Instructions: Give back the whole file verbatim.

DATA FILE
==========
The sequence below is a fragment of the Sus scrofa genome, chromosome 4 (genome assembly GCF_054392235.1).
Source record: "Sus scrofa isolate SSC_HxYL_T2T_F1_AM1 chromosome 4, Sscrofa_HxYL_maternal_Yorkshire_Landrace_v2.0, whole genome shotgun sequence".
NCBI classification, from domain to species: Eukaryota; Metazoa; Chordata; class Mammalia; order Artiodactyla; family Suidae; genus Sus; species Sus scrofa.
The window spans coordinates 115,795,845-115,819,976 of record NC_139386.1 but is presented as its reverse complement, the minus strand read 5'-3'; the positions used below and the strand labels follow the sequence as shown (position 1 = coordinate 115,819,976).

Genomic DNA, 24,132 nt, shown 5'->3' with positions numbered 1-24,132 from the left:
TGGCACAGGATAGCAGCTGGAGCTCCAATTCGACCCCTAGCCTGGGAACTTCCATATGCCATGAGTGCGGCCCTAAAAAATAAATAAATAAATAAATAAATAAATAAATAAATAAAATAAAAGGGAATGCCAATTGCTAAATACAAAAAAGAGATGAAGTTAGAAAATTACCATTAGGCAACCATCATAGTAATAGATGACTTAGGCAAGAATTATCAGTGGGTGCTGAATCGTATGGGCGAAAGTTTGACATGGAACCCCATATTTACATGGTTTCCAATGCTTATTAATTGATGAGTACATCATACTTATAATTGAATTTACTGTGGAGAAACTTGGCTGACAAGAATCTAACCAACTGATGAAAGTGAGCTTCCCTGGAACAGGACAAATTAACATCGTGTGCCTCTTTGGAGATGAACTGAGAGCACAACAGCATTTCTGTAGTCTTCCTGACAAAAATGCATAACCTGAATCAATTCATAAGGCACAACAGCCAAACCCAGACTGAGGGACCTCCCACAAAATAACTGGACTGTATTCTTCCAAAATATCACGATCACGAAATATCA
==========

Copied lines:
The sequence below is a fragment of the Sus scrofa genome, chromosome 4 (genome assembly GCF_054392235.1).
Source record: "Sus scrofa isolate SSC_HxYL_T2T_F1_AM1 chromosome 4, Sscrofa_HxYL_maternal_Yorkshire_Landrace_v2.0, whole genome shotgun sequence".
NCBI classification, from domain to species: Eukaryota; Metazoa; Chordata; class Mammalia; order Artiodactyla; family Suidae; genus Sus; species Sus scrofa.
The window spans coordinates 115,795,845-115,819,976 of record NC_139386.1 but is presented as its reverse complement, the minus strand read 5'-3'; the positions used below and the strand labels follow the sequence as shown (position 1 = coordinate 115,819,976).

Genomic DNA, 24,132 nt, shown 5'->3' with positions numbered 1-24,132 from the left:
TGGCACAGGATAGCAGCTGGAGCTCCAATTCGACCCCTAGCCTGGGAACTTCCATATGCCATGAGTGCGGCCCTAAAAAATAAATAAATAAATAAATAAATAAATAAATAAATAAAATAAAAGGGAATGCCAATTGCTAAATACAAAAAAGAGATGAAGTTAGAAAATTACCATTAGGCAACCATCATAGTAATAGATGACTTAGGCAAGAATTATCAGTGGGTGCTGAATCGTATGGGCGAAAGTTTGACATGGAACCCCATATTTACATGGTTTCCAATGCTTATTAATTGATGAGTACATCATACTTATAATTGAATTTACTGTGGAGAAACTTGGCTGACAAGAATCTAACCAACTGATGAAAGTGAGCTTCCCTGGAACAGGACAAATTAACATCGTGTGCCTCTTTGGAGATGAACTGAGAGCACAACAGCATTTCTGTAGTCTTCCTGACAAAAATGCATAACCTGAATCAATTCATAAGGCACAACAGCCAAACCCAGACTGAGGGACCTCCCACAAAATAACTGGACTGTATTCTTCCAAAATATCACGATCACGAAATATCA